By Emil Danielyan
The total amount of external humanitarian assistance to Armenia plummeted by almost 35 percent to 18.42 billion drams ($41 million) last year, continuing a nearly decade-long trend, officials said on Thursday.
Simon Ter-Simonian, head of a government commission dealing with humanitarian aid, said at a cabinet meeting chaired by President Robert Kocharian that the bulk of the assistance, just over 70 percent, was delivered from the United States, the rest of it coming from 28 other nations.
An umbrella structure uniting leading U.S.-Armenian charities was singled out as the single largest relief supplier. It airlifted about 170 tons of humanitarian cargo worth $13.7 million in the course of 2004, according to the official source.
Goods imported to Armenia by foreign charities are exempt from the 20 percent value-added tax. Ter-Simonian’s commission meets regularly to approve such exemptions on a case-by-case basis.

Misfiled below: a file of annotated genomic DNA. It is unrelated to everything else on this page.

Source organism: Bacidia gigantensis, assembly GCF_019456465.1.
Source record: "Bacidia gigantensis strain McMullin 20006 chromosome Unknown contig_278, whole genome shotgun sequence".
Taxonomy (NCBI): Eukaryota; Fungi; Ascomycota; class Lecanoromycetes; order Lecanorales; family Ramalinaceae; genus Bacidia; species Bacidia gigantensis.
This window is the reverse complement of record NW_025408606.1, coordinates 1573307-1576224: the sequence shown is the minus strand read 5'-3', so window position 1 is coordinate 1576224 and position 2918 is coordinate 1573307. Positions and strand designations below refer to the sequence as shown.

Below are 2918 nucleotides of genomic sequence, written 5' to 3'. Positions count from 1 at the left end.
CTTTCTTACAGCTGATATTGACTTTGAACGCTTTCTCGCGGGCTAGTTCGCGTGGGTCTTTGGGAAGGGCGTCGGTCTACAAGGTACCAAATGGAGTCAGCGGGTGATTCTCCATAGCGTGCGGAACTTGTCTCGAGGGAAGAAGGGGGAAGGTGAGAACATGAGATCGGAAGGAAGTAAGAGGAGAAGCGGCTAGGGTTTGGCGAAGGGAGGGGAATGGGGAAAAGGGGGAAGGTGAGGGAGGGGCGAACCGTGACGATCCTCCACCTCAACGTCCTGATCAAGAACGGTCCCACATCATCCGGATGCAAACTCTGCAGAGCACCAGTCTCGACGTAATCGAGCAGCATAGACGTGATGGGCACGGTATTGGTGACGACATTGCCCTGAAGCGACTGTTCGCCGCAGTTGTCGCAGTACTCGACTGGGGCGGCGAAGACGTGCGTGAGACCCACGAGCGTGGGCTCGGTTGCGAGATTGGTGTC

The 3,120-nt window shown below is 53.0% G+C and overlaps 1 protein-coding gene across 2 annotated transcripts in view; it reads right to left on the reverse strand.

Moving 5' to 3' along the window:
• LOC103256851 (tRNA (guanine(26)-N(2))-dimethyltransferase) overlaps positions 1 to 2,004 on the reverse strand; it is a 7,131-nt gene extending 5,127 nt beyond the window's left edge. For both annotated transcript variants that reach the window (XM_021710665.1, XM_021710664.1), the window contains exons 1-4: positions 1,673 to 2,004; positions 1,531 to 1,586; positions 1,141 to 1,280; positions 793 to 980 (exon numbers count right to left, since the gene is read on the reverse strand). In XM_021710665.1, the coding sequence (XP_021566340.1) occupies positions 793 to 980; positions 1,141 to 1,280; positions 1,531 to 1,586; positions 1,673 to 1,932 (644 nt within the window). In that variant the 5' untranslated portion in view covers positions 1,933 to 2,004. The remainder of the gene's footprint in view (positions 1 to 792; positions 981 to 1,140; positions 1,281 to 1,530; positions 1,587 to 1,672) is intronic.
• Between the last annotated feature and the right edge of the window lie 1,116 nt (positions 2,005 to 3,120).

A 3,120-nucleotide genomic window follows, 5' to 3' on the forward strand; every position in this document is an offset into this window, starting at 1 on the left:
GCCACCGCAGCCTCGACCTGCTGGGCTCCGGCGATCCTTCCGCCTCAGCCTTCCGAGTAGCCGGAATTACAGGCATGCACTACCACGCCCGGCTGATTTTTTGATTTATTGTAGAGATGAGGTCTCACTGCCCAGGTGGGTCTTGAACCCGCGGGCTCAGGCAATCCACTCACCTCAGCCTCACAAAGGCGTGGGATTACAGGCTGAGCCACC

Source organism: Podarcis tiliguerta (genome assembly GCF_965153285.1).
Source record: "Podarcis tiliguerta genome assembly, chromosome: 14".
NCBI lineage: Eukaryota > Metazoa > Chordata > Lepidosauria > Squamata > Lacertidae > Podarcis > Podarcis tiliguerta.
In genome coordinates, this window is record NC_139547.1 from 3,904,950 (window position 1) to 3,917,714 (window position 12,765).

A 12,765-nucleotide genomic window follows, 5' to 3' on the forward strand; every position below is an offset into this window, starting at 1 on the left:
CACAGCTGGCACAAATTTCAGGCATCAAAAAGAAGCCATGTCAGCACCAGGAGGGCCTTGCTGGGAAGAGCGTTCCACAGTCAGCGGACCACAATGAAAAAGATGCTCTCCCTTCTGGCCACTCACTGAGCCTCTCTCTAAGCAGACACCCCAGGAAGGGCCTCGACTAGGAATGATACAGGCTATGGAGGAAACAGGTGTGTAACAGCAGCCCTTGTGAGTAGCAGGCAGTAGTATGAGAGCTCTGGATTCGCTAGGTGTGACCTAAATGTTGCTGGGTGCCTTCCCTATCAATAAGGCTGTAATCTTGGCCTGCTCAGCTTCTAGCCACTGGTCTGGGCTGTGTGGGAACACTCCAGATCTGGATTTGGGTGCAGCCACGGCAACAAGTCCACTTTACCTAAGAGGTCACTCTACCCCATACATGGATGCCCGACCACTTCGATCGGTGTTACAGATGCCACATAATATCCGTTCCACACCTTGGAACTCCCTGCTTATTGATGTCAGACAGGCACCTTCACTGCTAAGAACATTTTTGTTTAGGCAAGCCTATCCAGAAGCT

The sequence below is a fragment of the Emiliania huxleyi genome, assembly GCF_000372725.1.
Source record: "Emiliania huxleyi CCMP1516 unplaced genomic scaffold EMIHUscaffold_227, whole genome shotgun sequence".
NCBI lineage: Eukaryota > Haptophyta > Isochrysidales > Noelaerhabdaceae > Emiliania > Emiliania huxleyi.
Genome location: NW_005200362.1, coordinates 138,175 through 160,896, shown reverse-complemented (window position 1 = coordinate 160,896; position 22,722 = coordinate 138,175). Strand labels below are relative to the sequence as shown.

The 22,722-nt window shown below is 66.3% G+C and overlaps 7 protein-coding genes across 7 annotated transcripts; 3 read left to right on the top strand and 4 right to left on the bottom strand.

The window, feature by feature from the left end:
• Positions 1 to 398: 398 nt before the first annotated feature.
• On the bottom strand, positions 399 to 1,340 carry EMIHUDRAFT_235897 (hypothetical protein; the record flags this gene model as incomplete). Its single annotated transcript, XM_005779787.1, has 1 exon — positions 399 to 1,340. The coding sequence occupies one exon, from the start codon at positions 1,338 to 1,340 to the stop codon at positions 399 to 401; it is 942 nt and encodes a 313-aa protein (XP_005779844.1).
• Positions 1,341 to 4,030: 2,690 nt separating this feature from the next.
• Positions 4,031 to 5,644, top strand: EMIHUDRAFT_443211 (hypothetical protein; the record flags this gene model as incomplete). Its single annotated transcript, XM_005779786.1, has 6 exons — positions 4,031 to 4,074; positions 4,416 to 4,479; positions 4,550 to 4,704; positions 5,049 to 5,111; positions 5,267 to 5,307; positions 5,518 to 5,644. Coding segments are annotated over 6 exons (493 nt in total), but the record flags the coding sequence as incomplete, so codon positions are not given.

The official told ministers that just over half of the humanitarian supplies last year were drugs and medical equipment. Armenia’s cash-strapped healthcare sector remains dependent on such aid.
A government statement also quoted Ter-Simonian as saying that the steep drop in relief aid reflects the country’s changing needs and its donors’ growing emphasis on “development programs” that mainly involve consulting services and investments in education and public infrastructure.
The official figure for 2004 is a far cry from the early 1990s when humanitarian supplies made up the bulk of external assistance to Armenia. Their share began to drop by 1996 with the stabilization of the macroeconomic situation in the country.